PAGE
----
How Bridgerton Season 2 Can Improve On Season 1

Netflix's Bridgerton has some problematic elements that, if fixed, could make Season 2 even better than Season 1.

Penelope and Eloise in Bridgerton
Photo: Netflix

This Bridgerton article contains major spoilers for Season 1, as well as concealed references to the books.

Bridgerton, the first TV series from Netflix’s collaboration with Shonda Rhimes’ production company, debuted on Christmas Day to viewers hungry for a romantic distraction from the ongoing pandemic. The recent announcement of renewal for a Season 2 comes as no surprise as rumors were already swirling. Although showrunner Chris Van Dusen has received praise from critics and fans alike for diversified casting and a storyline filled with drama, some noticed a few glaring issues that detracted from the enjoyment of the story. Here’s some of the areas where improvement could result in more viewers and even may win back viewers who weren’t able to finish the series initially. 

Moving Towards Color-Conscious Casting & Avoiding Colorism

Many Black viewers noticed that the major speaking roles during the season went to actors with lighter skin tones and darker-skinned actors had either minor roles or non-speaking background roles in crowd scenes or as servants. While Bridgerton did not need to provide an explanation for why people of color rose to prominence in their world, one was offered anyway. Many viewers also could not ignore the implications of Simon’s father as a darker skinned man being portrayed as evil. Past Netflix series/movies such as BlackAF, Dear White People, and Self Made have also been criticized for colorist casting. Complicating matters is that the UK industry has a more severe blindspot when it comes to colorism and there are even fewer opportunities for darker-skinned people, especially women to breakthrough in the industry. As Netflix is aiming for a global audience, these issues can’t be ignored by US or UK creatives.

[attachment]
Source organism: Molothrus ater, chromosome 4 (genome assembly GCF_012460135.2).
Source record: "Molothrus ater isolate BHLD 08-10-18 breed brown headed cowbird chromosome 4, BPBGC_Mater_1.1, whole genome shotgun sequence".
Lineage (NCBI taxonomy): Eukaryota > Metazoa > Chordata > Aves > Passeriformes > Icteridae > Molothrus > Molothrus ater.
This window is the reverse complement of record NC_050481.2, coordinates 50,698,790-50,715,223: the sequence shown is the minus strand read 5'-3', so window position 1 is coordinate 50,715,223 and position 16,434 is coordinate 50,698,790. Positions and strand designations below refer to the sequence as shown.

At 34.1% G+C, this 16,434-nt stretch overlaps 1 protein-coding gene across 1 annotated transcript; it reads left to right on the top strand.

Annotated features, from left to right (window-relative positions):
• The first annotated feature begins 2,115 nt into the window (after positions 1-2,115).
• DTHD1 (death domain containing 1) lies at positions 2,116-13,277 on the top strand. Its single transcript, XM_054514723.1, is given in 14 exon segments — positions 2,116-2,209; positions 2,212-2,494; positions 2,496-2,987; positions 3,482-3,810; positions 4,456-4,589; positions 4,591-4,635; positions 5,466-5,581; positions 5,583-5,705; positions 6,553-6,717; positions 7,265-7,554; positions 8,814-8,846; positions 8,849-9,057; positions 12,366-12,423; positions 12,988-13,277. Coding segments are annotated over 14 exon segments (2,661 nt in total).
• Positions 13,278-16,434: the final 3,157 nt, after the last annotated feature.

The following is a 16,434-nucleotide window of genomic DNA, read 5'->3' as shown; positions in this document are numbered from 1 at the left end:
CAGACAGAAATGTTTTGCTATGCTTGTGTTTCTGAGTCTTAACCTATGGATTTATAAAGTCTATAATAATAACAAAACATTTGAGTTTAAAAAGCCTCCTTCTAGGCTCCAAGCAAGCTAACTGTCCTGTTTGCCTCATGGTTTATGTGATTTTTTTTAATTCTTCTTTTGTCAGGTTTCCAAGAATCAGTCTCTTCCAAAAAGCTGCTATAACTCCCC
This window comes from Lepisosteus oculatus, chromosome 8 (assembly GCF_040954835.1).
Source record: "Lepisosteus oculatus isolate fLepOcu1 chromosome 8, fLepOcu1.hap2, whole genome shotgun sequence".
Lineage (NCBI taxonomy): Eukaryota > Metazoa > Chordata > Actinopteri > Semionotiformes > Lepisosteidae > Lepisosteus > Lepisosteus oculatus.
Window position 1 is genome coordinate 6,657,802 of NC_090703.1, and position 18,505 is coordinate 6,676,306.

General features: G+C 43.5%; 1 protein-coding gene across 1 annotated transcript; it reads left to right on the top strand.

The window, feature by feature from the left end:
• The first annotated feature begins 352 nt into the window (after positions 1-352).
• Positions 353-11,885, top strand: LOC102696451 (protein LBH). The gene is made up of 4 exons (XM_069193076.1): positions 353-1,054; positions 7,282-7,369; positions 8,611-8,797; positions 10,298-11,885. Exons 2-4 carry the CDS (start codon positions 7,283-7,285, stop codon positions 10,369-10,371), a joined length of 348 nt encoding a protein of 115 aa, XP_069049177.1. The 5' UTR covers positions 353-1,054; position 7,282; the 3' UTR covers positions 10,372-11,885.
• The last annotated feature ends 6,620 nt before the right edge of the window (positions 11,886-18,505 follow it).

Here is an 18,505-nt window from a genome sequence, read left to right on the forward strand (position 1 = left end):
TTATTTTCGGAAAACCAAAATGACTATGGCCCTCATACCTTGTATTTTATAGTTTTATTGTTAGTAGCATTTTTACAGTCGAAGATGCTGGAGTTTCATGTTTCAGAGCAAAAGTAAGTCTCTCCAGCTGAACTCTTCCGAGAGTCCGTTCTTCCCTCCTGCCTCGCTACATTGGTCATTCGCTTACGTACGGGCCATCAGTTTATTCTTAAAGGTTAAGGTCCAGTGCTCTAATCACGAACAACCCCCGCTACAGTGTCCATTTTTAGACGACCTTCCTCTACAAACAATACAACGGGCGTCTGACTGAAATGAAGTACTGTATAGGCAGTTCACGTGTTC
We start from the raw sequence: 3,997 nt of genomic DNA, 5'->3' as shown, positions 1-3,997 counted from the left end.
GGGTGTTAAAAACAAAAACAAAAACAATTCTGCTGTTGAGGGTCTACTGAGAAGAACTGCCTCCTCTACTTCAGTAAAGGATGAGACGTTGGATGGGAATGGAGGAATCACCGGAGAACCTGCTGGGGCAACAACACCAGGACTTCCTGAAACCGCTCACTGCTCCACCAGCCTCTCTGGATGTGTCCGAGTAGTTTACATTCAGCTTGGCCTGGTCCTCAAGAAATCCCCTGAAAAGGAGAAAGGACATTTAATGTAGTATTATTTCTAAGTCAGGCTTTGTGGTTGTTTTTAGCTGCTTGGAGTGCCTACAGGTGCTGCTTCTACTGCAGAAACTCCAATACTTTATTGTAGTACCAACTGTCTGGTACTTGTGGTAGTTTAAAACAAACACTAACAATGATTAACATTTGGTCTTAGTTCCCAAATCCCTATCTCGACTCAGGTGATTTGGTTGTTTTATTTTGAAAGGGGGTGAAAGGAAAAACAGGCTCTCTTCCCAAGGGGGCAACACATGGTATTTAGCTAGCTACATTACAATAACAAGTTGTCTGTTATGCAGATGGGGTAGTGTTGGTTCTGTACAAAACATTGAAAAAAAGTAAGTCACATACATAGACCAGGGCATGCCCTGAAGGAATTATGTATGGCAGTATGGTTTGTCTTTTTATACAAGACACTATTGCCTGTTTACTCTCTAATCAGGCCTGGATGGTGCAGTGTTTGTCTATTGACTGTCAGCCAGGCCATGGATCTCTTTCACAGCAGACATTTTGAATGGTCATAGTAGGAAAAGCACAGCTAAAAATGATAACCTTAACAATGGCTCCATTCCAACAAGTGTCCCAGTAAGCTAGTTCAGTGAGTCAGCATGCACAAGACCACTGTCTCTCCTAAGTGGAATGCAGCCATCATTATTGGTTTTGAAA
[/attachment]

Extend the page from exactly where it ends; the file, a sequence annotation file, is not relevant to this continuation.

Colorblind casting also comes with the responsibility to ensure that skin tone stereotypes are avoided. Many viewers who did not read the books criticized Marina (Ruby Barker ) for being an example of the “tragic mulatto” trope, even though this was not the original intention of the novels. Her plot is a reflection of a real situation during and after the Napoleonic Wars, where soldiers died and women waiting for their boyfriend to return home for marriage had to raise children by themselves. It’s worth ignoring the objections of book purists to avoid repeating colorist media tropes. Fans should be able to fully separate events that are due to the way of life in Regency-era fiction from events that are designed to hurt Black/POC characters because of conscious or unconscious bias. 

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There’s some hope for fans in regards to characters who were not introduced yet. An easy way to improve on Season 1 is to cast the main love interest and their family from the second book in the series The Viscount Who Loves Me as darker-skinned Black as well and to take that same consideration in auditions for the other main characters not introduced yet. These new characters can expand representation in a way that still rings true to what has been set up already. Marina’s plot could also be fixed to avoid tropes if a new character was introduced into later events.

Along with increasing color-conscious casting, increasing diversity in the writers room will also help resolve these issues. Black and POC screenwriters can bring their real-life experiences to the table and can review plot lines after casting is complete to avoid reinforcing negative stereotypes white writers would not catch.